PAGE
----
Leaving Shira Camp, Day 2.

Day 3: Shira to Barranco Camp (3950m)
Approximately 6 hours of steep climbing to Lava Tower (4600m) with a dramatic descent into a valley followed by a final steep ascent into the camp.

Lava Tower, 4600m, Day 3.

Barranco Camp with Breakfast Wall looming in the background.

Day 4: Barranco to Karanga Valley Camp (4200m)
Breakfast Wall - a vertical rock face with a tiny goat track that is attempted immediately after breakfast. The view of the summit from the top of Breakfast wall is incredible. This is well and truly above the cloud line! From there, approximately 5 hours of trekking to the next camp.

Breakfast Wall goat track, Day 4.

A view of the summit from Karanaga camp, end of Day 4.

Day 5: Karanga Valley to Barafu (Summit Base Camp) (4630m)
Approximately 6 hours of steady uphill hiking along the lava ridge to the Barafu camp.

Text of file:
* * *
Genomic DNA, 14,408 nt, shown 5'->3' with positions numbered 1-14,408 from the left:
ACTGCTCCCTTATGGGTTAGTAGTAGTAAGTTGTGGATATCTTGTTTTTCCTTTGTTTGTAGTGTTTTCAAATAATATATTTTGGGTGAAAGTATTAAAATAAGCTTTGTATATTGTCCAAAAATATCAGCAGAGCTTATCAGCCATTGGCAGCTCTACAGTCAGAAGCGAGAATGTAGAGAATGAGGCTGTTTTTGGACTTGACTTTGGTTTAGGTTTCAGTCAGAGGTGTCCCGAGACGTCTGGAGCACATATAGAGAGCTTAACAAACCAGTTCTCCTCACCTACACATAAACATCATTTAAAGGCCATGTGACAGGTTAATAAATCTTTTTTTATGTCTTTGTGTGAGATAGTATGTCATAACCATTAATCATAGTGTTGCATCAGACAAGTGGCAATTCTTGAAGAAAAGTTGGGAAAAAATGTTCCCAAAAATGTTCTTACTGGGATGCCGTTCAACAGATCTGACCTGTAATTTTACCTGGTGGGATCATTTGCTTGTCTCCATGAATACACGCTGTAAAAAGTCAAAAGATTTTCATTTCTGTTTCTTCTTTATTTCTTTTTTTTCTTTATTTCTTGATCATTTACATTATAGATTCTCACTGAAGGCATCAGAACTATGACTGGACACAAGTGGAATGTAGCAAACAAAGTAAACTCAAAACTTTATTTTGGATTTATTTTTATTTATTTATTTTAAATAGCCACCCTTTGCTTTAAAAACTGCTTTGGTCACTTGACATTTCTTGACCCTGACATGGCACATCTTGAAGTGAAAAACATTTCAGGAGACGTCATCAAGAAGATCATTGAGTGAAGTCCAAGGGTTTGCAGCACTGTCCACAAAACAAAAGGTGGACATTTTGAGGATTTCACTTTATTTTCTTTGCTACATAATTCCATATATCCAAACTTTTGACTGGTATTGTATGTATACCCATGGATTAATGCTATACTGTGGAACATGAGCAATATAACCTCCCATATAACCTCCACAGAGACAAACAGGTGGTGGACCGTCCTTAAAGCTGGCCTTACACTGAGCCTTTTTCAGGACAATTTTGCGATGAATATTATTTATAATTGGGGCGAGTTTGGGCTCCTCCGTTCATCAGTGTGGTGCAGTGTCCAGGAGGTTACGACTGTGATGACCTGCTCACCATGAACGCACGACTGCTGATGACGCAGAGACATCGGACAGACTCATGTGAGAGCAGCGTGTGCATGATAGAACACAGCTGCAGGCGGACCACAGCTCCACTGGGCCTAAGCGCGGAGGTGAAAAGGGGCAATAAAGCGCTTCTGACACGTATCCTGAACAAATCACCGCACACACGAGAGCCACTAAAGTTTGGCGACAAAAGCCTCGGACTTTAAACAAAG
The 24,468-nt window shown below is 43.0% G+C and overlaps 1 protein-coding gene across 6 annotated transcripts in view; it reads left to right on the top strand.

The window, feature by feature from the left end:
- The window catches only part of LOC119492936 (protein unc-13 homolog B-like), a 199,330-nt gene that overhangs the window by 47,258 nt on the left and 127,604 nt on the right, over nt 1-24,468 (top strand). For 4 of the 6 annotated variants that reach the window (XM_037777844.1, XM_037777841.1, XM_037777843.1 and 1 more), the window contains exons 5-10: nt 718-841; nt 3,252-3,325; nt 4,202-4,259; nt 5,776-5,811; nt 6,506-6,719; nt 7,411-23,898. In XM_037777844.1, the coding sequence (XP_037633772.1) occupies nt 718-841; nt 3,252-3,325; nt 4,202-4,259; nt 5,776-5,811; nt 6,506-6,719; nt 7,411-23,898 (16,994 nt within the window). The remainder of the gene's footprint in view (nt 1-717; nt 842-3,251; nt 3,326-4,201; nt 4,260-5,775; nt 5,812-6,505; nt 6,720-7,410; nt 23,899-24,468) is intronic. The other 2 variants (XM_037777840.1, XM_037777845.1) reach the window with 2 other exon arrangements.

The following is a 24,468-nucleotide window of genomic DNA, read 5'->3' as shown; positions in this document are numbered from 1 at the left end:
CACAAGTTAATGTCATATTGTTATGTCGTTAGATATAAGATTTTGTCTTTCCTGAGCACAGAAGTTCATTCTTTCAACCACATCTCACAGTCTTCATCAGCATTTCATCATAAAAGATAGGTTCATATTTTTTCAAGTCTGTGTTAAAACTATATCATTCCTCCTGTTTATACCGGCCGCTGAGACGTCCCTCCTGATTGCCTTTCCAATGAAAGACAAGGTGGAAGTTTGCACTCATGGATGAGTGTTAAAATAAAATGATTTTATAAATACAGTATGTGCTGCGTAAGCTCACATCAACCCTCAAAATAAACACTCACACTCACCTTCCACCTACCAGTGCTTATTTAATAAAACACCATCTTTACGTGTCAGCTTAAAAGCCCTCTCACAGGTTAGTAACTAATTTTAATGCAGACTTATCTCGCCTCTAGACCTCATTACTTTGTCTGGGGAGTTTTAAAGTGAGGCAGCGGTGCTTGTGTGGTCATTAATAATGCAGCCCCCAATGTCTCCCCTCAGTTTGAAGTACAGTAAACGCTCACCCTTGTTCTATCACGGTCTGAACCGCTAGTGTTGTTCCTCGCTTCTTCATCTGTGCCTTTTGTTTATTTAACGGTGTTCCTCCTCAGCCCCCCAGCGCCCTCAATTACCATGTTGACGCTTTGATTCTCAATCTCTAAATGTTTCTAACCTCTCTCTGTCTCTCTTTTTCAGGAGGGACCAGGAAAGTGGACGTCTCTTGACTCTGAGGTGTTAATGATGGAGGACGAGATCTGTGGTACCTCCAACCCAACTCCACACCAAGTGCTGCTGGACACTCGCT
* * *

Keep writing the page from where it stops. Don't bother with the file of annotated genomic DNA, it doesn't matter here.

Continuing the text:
Hiking to Barafu, Day 5.

Arriving at Barafu, Day 5.
We never knew if (or when) we might be forced to turn back. As I said, each day was an accomplishment in itself so as we arrived into the next camp, we took a photo of us holding up the number of fingers of the day we'd just completed.


Very steep 8 hour climb. Arrived at Uhuru Peak Summit (5895m/ 19,340 ft)

Sunrise from the summit attempt, near Stella's point.

A view of the top, Stella's Point, the rim of the volcano!

Celebrating with some friends at the top on Uhuru peak.

Summit to Barafu (noon, Day 6, still no sleep)
A very steep 4 hour skree-slope decent.
After arriving at Barafu, rested for 1 hour while re-stocking packs.

Barafu to Mweka Camp
(still no sleep, late afternoon/evening, Day 6)

Approximately 6 hours of steep, slippery, treacherous descending on sharp rocks.

End of Day 6, Mweka base camp.